Sustainability describes an environmental, social and economically integrated approach to development that meets present needs without compromising the environment for future generations.
The term sustainable development was defined by the Brundtland Commission in the 1980s and is a simple concept that can often be difficult to put into practice. In P3 management, it involves both individual and corporate responsibility to ensure that outputs, outcomes and benefits are not only sustainable over their life cycles, but are sustainable during their creation.
The ability of P3 managers to influence the sustainability of their work may be constrained by the host or client organisation.
The three strands that need to be considered in any sustainability assessment relate to the environmental, economic and social dimensions of any work.
These strands are clearer in some sectors than others. Large-scale engineering and construction projects will often have an immediate impact on the environment. These will be closely monitored and often be subject to legislative environmental requirements. However, work involving organisational change or the production of software, may not immediately register as having an environmental impact.
The need for sustainable development stems from the recognition that using natural and human resources indiscriminately to achieve growth and ‘single bottom line’ financial profit, without regard to the environmental or social cost, is no longer tenable.
Many organisations now recognise that the environmental and social, as well as the economic, dimensions of business activity need to be factored into their management strategies. This is sometimes referred to as the ‘triple bottom line’.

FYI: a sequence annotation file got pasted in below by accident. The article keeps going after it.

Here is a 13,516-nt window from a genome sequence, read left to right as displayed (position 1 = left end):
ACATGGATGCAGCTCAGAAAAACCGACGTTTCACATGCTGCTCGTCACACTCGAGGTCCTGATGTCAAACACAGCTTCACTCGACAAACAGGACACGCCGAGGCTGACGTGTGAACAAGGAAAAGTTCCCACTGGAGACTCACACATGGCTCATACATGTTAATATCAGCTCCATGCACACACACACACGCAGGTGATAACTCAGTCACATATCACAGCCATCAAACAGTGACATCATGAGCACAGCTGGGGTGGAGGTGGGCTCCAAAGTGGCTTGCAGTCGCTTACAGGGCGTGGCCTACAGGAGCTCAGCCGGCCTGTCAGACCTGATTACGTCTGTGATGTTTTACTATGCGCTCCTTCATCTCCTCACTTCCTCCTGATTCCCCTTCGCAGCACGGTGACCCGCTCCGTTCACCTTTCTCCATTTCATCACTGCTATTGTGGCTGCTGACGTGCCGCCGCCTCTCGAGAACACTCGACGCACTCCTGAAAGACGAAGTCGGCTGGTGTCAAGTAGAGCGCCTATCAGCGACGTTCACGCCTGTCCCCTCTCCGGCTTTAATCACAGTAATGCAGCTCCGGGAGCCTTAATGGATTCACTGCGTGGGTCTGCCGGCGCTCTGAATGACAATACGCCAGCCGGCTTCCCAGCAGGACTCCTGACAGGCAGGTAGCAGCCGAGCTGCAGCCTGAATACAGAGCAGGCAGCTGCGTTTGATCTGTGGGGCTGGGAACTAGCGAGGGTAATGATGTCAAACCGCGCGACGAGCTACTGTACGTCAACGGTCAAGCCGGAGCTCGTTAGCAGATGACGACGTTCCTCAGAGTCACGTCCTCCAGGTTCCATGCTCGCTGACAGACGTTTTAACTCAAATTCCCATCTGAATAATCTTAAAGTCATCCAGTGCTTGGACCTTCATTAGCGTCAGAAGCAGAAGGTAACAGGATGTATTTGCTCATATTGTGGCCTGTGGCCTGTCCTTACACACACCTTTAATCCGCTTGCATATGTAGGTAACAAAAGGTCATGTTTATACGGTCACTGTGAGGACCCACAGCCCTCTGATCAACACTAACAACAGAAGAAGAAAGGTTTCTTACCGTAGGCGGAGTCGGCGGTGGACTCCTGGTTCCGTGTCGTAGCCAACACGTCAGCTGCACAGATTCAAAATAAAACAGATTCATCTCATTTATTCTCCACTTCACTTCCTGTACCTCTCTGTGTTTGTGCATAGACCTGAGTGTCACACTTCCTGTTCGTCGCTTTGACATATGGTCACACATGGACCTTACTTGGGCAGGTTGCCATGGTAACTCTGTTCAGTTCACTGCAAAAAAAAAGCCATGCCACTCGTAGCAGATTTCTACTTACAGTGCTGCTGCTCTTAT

All members of the P3 team can have an influence, however small, on sustainability and should think creatively about how they can act responsibly in their day-to-day work. For example, this may well be something as simple as reducing unnecessary travel, or the use of paper. Increased seniority gives P3 managers wider influence. They can create an environment where sustainability is a factor in planning and implementing work. They will have influence with clients and sponsors and, from the concept phase, can challenge aspects of sustainability.
Sustainability should be considered in many different core areas of project, programme and portfolio management. For example, in procurement there will be opportunities to buy from sustainable sources and to make the supply chain more efficient. Risk management will consider the threats and opportunities stemming from innovative but sustainable approaches, and consider the environmental risks of proposed solutions.
At programme and portfolio level, P3 managers need to play a part in analysing and selecting projects to meet sustainability objectives wherever possible. Within a portfolio, P3 managers need to liaise with the sponsors and organisational boards to explain how they support the sustainable objectives of the organisation.
Sustainable development is an area in continual flux and is rarely without debate and argument. There are often no hard and fast rules unless the work is in a highly regulated environment. However, any manager needs to consider it as a core aspect of being a professional and ethical manager.